2010-01-11 15:48:00: Created issue 'Remove/Discard the Meter Element' nickname meter owned by Shelley Powers on product HTML 5 spec, description 'Evidently, the meter element came about primarily so that people don't use the
Progress element incorrectly. This seems a poor reason to create a new
element. Either the Progress element needs to have a better definition in the
spec, to prevent incorrect use, or the progress element is so confusing or is
so capable of being misunderstood, it should be pulled from the spec,
Regardless of what happens with Progress, there seems little use case,
interest, or need for the meter element.
The meter element is supposedly acting as some form of static gauge, but
there's no way to associate exactly what it is that's being gauged, with the
gauge value. There is no way to specifically tie the value contained in the
meter element with the object, in such a way that the information can be useful
for web bots or other user agents. In addition, it's not particularly useful
for accessibility reasons, when text within a span element would be just as
useful, and just as viable.
As for a graphical display, it's just as simple to provide an image, or use
CSS, SVG, or Canvas, with the associated fall back defined for each.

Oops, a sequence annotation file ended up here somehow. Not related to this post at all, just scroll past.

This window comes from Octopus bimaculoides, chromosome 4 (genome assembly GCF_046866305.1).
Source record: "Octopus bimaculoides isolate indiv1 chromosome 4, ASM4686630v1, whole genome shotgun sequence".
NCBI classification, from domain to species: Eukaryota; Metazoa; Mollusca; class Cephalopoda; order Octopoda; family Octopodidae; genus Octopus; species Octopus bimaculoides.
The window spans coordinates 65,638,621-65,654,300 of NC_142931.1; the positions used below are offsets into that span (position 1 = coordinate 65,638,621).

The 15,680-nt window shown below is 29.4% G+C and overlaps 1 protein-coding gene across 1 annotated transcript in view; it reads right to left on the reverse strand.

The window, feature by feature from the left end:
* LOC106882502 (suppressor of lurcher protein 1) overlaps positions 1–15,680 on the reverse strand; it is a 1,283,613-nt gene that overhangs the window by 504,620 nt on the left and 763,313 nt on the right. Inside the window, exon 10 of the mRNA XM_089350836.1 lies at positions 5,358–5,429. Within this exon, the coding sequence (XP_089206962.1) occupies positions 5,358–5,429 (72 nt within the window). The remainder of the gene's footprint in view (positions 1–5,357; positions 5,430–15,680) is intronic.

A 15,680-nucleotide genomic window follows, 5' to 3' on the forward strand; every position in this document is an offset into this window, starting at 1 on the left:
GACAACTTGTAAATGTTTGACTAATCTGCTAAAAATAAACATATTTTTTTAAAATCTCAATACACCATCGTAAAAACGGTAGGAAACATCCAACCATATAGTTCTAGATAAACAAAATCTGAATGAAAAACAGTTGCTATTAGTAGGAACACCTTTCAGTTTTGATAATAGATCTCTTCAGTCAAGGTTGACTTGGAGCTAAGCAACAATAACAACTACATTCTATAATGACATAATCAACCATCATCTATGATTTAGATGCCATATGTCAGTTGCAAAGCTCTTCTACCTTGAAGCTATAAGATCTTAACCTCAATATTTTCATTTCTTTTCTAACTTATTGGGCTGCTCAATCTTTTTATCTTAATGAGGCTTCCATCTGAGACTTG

Regardless, there is little instruction about how the element is displayed,
which adds to the general confusion about what the element is, and how it
should be supported.
Even the graphical example about half way through the section, showing Usenet
subscriptions, doesn't really add much information. One can see that 618
subscribers is significantly more than 22, just by reading the numbers--one
doesn't to see a picture to comprehend the difference. On the contrary, without
understanding why there seems to be an upper range, the gauge doesn't mean a
lot. Is the upper range a Usenet limit? The largest Usenet membership? Some
arbitrary number picked so one can have a cool picture?
In addition, the section mixes instructions for authors and user agents, HTML
editing and parsing in a confusing mish-mash of instructions, compounded by a
list of confusing rules about the interaction of the element's attributes and
values. One can almost guarantee that this element will be used incorrectly,
and most likely implemented incorrectly.
' non-public [Shelley Powers]